“The people who live there, in these places. They don’t want to be found. They are constantly running, escaping from the world closing in around them.”
“Will they be hostile?”
“We are going into their home without invitation.”
I saw his point clearly. Heat in the Amazon is not similar to that felt in the summer streets of cramped London. It eats you out from the inside, makes you smell as though you are slowly decomposing. There is no reprieve. Only minimal light filters down, sparkling like diamonds. I often look up and dream of climbing to the top of one of the fantastic trees and looking out over the landscape. Seeing the sun again and a sky of blue or gray, any color as long as it was devoid of vegetation.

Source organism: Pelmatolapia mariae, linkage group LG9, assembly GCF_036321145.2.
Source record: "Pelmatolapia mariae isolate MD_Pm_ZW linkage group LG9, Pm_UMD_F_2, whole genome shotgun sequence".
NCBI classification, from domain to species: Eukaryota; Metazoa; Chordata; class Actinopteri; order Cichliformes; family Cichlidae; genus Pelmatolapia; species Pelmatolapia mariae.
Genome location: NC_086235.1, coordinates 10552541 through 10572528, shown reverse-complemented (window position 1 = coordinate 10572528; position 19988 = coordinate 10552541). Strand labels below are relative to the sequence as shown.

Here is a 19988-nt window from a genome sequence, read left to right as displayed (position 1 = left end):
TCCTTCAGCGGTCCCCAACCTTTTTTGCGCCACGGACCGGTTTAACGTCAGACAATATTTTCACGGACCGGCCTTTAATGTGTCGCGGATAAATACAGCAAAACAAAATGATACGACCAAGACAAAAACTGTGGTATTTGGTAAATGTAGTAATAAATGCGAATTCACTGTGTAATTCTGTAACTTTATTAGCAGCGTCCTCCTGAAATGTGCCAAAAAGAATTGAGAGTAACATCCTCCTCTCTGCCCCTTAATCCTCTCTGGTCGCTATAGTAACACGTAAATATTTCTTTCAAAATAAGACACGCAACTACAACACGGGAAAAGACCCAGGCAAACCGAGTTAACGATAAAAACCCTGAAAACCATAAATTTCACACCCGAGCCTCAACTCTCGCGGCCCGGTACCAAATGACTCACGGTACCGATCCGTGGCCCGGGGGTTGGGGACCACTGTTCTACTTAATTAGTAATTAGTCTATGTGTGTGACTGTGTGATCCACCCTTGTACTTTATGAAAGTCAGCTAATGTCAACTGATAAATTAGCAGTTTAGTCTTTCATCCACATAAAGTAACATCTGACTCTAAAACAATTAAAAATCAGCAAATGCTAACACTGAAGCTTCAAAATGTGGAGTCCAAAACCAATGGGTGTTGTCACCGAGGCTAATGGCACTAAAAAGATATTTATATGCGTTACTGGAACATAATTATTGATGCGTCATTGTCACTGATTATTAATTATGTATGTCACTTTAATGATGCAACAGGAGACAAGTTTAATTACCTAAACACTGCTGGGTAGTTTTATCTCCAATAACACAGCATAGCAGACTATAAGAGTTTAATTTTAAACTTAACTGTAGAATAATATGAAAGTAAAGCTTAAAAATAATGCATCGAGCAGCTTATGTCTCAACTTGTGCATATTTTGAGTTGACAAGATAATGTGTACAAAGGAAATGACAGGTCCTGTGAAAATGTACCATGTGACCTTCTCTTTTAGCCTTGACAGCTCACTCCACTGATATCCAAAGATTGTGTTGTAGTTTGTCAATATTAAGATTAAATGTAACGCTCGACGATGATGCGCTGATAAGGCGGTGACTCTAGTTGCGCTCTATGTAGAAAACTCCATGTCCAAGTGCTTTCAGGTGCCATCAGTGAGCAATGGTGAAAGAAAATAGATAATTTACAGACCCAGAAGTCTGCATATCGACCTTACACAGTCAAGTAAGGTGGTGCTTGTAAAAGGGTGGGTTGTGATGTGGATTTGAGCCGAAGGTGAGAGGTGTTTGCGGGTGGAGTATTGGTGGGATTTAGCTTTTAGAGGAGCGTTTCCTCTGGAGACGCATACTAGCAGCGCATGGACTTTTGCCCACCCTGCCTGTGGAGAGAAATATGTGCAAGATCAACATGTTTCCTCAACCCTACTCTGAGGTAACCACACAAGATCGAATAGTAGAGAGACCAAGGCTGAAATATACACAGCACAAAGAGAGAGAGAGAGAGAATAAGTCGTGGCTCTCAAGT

Rumors it seems are sometimes true, because we did eventually reach our destination and were greeted with startling immediacy by an unusual tribe of people. Their hair was cut like wigs, the same adorning each, paint decorating their exposed bodies with dark colors and unfamiliar shapes. We were not so much welcomed to join them at their dwellings as we were compelled by the sharp protrusions on their staffs.
Fortunately for us, João was proficient enough in their hand signals to communicate our intent and diffuse tensions. When he described to them our desire to draw the topography and survey the black spot on our map the tribesmen looked at on another disapprovingly.
“Tell them it is imperative,” I said. “And let them know we will make no mention of them in our report. If privacy is their concern.”